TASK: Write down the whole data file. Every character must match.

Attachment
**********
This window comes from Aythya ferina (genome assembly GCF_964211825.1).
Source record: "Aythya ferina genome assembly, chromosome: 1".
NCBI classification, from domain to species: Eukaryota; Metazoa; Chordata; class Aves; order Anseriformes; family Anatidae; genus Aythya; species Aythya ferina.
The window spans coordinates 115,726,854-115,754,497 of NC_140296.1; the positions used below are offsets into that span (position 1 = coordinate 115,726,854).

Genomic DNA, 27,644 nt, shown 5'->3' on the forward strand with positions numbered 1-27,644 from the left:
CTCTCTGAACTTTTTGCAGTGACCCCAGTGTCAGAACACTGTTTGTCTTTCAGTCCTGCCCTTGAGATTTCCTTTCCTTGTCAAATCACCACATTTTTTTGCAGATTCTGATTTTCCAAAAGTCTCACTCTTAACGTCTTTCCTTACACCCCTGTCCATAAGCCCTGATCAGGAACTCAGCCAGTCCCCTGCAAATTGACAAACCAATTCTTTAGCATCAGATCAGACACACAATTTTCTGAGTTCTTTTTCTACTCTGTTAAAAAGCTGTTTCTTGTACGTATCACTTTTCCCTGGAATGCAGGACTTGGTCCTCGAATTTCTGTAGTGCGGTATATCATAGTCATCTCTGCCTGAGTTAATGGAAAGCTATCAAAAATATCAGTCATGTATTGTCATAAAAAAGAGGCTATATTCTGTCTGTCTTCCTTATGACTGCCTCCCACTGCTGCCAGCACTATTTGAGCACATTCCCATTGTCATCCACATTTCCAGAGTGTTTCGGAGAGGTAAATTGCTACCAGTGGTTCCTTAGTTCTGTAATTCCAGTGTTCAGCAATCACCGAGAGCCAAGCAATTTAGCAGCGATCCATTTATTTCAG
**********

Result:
This window comes from Aythya ferina (genome assembly GCF_964211825.1).
Source record: "Aythya ferina genome assembly, chromosome: 1".
NCBI classification, from domain to species: Eukaryota; Metazoa; Chordata; class Aves; order Anseriformes; family Anatidae; genus Aythya; species Aythya ferina.
The window spans coordinates 115,726,854-115,754,497 of NC_140296.1; the positions used below are offsets into that span (position 1 = coordinate 115,726,854).

Genomic DNA, 27,644 nt, shown 5'->3' on the forward strand with positions numbered 1-27,644 from the left:
CTCTCTGAACTTTTTGCAGTGACCCCAGTGTCAGAACACTGTTTGTCTTTCAGTCCTGCCCTTGAGATTTCCTTTCCTTGTCAAATCACCACATTTTTTTGCAGATTCTGATTTTCCAAAAGTCTCACTCTTAACGTCTTTCCTTACACCCCTGTCCATAAGCCCTGATCAGGAACTCAGCCAGTCCCCTGCAAATTGACAAACCAATTCTTTAGCATCAGATCAGACACACAATTTTCTGAGTTCTTTTTCTACTCTGTTAAAAAGCTGTTTCTTGTACGTATCACTTTTCCCTGGAATGCAGGACTTGGTCCTCGAATTTCTGTAGTGCGGTATATCATAGTCATCTCTGCCTGAGTTAATGGAAAGCTATCAAAAATATCAGTCATGTATTGTCATAAAAAAGAGGCTATATTCTGTCTGTCTTCCTTATGACTGCCTCCCACTGCTGCCAGCACTATTTGAGCACATTCCCATTGTCATCCACATTTCCAGAGTGTTTCGGAGAGGTAAATTGCTACCAGTGGTTCCTTAGTTCTGTAATTCCAGTGTTCAGCAATCACCGAGAGCCAAGCAATTTAGCAGCGATCCATTTATTTCAG